In this novel by an author acclaimed for his Midwestern-themed short stories, a young man struggles to find his path to a meaningful future.
Readers meet 27-year-old Tom Johnson as he sits in a pub waiting for his classmates to return from a first-semester law final; he has arrived early because he walked out of the exam without completing it. This is not the first thing he hasn’t finished. There was a stint as a member of a band, Self Portrait, down in Buenos Aires, but it never attained the envisioned success: “On paper, our music was revolutionary. The theory was better than the sound; it was better appreciated with the brain than with the ear.” He returned to his hometown, Duluth, Minnesota. Next came Seminary School in Chicago and marriage. Both endeavors ended quickly. Now, at the tail end of his 20s, he has just quit law school and has no idea what will come next. Back at his parents’ house, he stoically faces their disappointment, accepting their implicit judgment that he is a failure. But his father has arranged for him to work as an intern in his own law firm during winter break, and Tom follows through, finding he enjoys much of the work. Nobody is told he is no longer a student. Then he meets Linda Brekke, a captivating young woman, just days before tragedy befalls her family. The trajectory of his life is about to change.
Tom is the first-person narrator, and he gives barely a hint early on that he is looking back from several decades in the future. The bulk of the action takes place in the early 1990s. One of Kilgore’s (Losing Camille, 2010) talents is to place readers in the moment, even if the narrative jumps back and forth through the first 30-odd years of Tom’s life. Each vignette reveals an experienced, meticulous writer of short stories, encapsulating the essence of that individual brief time, although the leaps forward are sometimes abrupt and disorienting. The book’s opening line sets the stage for what will follow: “Life is lived entirely between the ears.” The considerable mental meandering on the nature of the universe and almost anything else that interests Tom— containing more than a little childhood and young adulthood angst—does become wearisome. Here, for example, he ponders musical concepts: “What did it mean to say the treble clef was ‘higher’ than the bass clef? What had height to do with it?...Why do people say I just played an ascending line? Why can’t it just as well be said to be descending?” Yet the reader wants good things for this insecure and grave protagonist who can’t seem to fit comfortably into any identity. When he does finally settle down, it is more the result of fortuitous happenstance than of passion. The final chapters lack the earlier enthusiasm even as Tom finds contentment.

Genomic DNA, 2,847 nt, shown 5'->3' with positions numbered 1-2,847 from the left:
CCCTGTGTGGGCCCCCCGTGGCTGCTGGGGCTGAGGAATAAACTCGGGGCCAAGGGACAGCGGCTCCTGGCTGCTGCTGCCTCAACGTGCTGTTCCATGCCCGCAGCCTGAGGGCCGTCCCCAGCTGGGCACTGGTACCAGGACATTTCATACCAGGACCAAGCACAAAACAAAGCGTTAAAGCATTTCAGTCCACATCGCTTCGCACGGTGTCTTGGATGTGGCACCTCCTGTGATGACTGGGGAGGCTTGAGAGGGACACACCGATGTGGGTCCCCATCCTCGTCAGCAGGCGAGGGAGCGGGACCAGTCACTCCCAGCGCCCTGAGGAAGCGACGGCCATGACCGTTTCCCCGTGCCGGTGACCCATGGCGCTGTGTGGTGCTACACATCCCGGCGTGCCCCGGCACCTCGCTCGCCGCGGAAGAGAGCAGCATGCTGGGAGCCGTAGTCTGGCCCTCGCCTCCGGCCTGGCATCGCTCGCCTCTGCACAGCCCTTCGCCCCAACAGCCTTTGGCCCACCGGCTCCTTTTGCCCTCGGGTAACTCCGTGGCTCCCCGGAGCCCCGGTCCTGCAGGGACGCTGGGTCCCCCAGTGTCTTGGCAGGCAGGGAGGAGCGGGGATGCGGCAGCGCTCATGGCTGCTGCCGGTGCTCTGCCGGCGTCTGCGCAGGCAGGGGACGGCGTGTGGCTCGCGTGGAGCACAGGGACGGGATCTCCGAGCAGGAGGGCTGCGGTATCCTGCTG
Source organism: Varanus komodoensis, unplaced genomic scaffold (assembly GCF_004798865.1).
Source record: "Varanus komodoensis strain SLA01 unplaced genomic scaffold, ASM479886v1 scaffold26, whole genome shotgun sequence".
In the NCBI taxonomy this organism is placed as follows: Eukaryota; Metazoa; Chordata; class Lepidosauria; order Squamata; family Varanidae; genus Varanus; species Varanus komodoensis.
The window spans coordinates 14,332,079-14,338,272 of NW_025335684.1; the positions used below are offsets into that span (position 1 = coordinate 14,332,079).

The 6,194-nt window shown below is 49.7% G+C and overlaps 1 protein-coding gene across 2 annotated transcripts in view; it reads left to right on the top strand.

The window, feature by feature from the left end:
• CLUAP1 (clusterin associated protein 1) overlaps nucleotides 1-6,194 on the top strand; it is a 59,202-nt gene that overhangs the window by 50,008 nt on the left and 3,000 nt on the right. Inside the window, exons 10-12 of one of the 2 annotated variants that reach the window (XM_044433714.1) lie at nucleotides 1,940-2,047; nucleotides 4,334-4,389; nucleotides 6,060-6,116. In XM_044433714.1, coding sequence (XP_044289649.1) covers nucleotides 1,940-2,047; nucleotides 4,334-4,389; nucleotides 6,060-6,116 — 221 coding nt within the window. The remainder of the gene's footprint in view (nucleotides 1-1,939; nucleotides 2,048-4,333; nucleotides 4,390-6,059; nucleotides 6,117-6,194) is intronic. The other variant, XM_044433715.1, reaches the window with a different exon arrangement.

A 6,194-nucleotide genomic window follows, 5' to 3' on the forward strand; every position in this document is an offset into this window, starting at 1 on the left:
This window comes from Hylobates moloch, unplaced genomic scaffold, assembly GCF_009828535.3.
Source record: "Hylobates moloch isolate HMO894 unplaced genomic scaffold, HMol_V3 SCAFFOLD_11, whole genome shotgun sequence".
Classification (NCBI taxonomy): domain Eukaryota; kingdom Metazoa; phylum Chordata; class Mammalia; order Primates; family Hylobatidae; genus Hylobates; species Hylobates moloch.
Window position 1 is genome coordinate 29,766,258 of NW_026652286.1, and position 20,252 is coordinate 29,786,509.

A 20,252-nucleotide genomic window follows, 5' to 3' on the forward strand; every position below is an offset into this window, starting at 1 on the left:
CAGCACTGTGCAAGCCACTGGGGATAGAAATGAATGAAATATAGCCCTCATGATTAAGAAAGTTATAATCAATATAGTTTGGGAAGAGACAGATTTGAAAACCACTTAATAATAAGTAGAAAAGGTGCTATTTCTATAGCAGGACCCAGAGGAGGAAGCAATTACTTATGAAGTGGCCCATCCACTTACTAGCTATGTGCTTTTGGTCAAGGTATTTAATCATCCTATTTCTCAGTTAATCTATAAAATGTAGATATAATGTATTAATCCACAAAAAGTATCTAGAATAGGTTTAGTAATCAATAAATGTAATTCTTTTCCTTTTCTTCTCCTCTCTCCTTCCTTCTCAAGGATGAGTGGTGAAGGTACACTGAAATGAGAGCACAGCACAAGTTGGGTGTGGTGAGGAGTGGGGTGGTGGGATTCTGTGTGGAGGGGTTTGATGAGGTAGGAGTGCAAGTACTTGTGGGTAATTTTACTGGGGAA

An engaging tale with an earnest hero but a permeating melancholy leaves a lingering sense of disquietude.